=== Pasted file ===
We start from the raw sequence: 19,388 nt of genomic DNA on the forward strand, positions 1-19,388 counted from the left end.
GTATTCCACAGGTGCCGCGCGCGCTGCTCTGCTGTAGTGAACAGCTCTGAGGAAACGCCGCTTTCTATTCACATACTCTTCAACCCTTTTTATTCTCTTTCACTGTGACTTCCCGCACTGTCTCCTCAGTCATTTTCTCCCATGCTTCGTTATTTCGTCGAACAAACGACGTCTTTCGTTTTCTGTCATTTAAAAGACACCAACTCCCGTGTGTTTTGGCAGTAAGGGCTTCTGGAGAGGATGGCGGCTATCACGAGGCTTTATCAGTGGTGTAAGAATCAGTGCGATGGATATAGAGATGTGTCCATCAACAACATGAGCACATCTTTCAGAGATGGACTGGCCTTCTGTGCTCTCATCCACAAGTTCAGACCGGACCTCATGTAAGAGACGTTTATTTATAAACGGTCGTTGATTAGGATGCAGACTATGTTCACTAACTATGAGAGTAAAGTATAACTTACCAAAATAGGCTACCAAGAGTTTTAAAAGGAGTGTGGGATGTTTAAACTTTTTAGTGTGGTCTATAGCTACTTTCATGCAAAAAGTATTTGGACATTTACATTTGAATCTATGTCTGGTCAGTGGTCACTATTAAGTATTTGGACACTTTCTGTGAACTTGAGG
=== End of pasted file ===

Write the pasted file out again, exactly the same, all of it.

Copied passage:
We start from the raw sequence: 19,388 nt of genomic DNA on the forward strand, positions 1-19,388 counted from the left end.
GTATTCCACAGGTGCCGCGCGCGCTGCTCTGCTGTAGTGAACAGCTCTGAGGAAACGCCGCTTTCTATTCACATACTCTTCAACCCTTTTTATTCTCTTTCACTGTGACTTCCCGCACTGTCTCCTCAGTCATTTTCTCCCATGCTTCGTTATTTCGTCGAACAAACGACGTCTTTCGTTTTCTGTCATTTAAAAGACACCAACTCCCGTGTGTTTTGGCAGTAAGGGCTTCTGGAGAGGATGGCGGCTATCACGAGGCTTTATCAGTGGTGTAAGAATCAGTGCGATGGATATAGAGATGTGTCCATCAACAACATGAGCACATCTTTCAGAGATGGACTGGCCTTCTGTGCTCTCATCCACAAGTTCAGACCGGACCTCATGTAAGAGACGTTTATTTATAAACGGTCGTTGATTAGGATGCAGACTATGTTCACTAACTATGAGAGTAAAGTATAACTTACCAAAATAGGCTACCAAGAGTTTTAAAAGGAGTGTGGGATGTTTAAACTTTTTAGTGTGGTCTATAGCTACTTTCATGCAAAAAGTATTTGGACATTTACATTTGAATCTATGTCTGGTCAGTGGTCACTATTAAGTATTTGGACACTTTCTGTGAACTTGAGG